• Metro-North Hudson Line – The most popular line for tourists snakes along the Hudson River on the east end. Popular destinations (with estimated weekend times from NYC’s Grand Central Terminal) include Hastings-on-Hudson (40 minutes), Dobbs Ferry (43 min.), Tarrytown (48 min.), Croton-on-Hudson (station is Croton-Harmon; 60 min.), Peekskill (65 min.), Cold Spring (80 min.), Beacon (95 min.) and Poughkeepsie (120 min.). Price starts around $12 for a one-way ticket, higher the farther north you go.
  • Metro-North Harlem Line – This goes up the center of Westchester County and out into the country of Putnam and Dutchess County. Stops include White Plains (40 min.) and Pawling (115 min.; sometimes requiring transfer at Southeast station). Price starts around $12 for a one-way ticket, higher the farther north you go.
  • New Jersey Transit Port Jervis Line – A little different here. The line starts at Secaucus Junction in New Jersey, accessible on New Jersey Transit from Penn Station in New York. The PJ Line heads northwest into Rockland and Orange counties. Stops include Harriman (85 minutes from NYC), Salisbury Mills-Cornwall (95 min.) and Middletown (115 min.). Price starts around $12 for a one-way ticket, higher the farther west you go.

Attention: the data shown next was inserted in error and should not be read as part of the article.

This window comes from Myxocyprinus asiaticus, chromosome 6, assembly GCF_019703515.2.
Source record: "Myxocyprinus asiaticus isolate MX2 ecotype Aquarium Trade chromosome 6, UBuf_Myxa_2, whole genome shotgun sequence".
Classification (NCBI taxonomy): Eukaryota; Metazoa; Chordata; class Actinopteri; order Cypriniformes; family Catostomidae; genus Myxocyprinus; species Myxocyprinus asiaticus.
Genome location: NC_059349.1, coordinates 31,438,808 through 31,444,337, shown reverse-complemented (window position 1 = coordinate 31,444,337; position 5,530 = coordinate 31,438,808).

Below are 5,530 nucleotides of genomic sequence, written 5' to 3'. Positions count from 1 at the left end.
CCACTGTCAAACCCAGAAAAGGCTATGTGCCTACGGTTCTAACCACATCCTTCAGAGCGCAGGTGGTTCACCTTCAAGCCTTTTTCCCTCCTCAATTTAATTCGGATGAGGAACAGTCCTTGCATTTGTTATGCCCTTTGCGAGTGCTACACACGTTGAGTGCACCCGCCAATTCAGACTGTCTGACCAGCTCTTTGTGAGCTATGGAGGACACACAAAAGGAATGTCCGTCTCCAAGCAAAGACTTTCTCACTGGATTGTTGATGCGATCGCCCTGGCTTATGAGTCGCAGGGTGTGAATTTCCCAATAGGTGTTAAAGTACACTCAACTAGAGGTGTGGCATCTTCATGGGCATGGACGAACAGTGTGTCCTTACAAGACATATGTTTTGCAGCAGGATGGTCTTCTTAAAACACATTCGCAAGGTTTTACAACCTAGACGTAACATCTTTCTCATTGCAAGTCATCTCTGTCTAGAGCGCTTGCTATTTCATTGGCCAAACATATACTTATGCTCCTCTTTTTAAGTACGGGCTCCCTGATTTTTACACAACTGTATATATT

• Amtrak – Catch an Amtrak train from Penn station and head north to three stops in the Hudson Valley: Croton-on-Hudson (45 min.), Poughkeepsie (90 min.), Rhinecliff (100 min.) and Hudson (120 min.) Price (one way) can be as low as $19 to Croton-on-Hudson, $27 to Poughkeepsie, $29 to Rhinecliff, $38 to Hudson.

By road

First let’s talk about the roads.

North-south roads

The New York Thruway (Interstate 87, but typically called the Thruway) is the major north-south artery, climbing from the Bronx up to Westchester County, then meeting I-287 and pushing west across the Tappan Zee Bridge and new Mario Cuomo Bridge (for now the TBZ has westbound traffic, the Cuomo has eastbound). While I-287 breaks off and heads for New Jersey, I-87 turns north and runs about five miles west of the Hudson River through Woodbury (Woodbury Common Premium Outlets), Newburgh, New Paltz, Kingston, Saugerties and Catskill. Traffic generally moves between 60 and 75 mph here.

In Westchester there are multiple freeways constructed in response to the great mid-century migration to the suburbs. The most iconic is the Taconic State Parkway (called the Taconic), which starts where the Bronx River Parkway ends in Mount Pleasant, then threads north all the way to Chatham (Columbia County) in the most northern portion of the region. It’s a lovely parkway (I drive it a lot) but can be frightening for drivers, as it becomes a two-lane road each direction and, at one point, has no shoulder or median with just a rail separating north- and southbound traffic, which may move anywhere from the mid-40s to 70s.

Also in the Westchester migration-freeway group is the Saw Mill River Parkway (called the Saw Mill), which starts at the end of the Henry Hudson Parkway and ends at Interstate 684 in Westchester. It’s a bit wider than the Taconic and traffic steadily moves in the 60-70 range here.

Interstate 684 runs in the very east of the region, up from Interstate 287 in Westchester to Interstate 84 in Dutchess County. Traffic is 60-75 here.